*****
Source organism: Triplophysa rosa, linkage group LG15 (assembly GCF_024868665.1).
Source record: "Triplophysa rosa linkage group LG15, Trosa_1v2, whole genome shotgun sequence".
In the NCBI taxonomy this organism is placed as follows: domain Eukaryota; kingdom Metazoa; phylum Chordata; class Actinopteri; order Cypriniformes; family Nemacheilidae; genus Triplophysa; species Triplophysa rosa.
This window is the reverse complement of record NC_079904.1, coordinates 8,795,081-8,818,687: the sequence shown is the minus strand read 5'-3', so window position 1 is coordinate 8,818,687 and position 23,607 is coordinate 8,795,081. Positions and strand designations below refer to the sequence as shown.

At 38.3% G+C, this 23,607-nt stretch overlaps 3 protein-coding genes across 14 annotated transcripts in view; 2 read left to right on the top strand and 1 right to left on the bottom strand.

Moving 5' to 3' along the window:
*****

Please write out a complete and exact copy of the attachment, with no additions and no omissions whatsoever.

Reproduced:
Source organism: Triplophysa rosa, linkage group LG15 (assembly GCF_024868665.1).
Source record: "Triplophysa rosa linkage group LG15, Trosa_1v2, whole genome shotgun sequence".
In the NCBI taxonomy this organism is placed as follows: domain Eukaryota; kingdom Metazoa; phylum Chordata; class Actinopteri; order Cypriniformes; family Nemacheilidae; genus Triplophysa; species Triplophysa rosa.
This window is the reverse complement of record NC_079904.1, coordinates 8,795,081-8,818,687: the sequence shown is the minus strand read 5'-3', so window position 1 is coordinate 8,818,687 and position 23,607 is coordinate 8,795,081. Positions and strand designations below refer to the sequence as shown.

At 38.3% G+C, this 23,607-nt stretch overlaps 3 protein-coding genes across 14 annotated transcripts in view; 2 read left to right on the top strand and 1 right to left on the bottom strand.

Moving 5' to 3' along the window: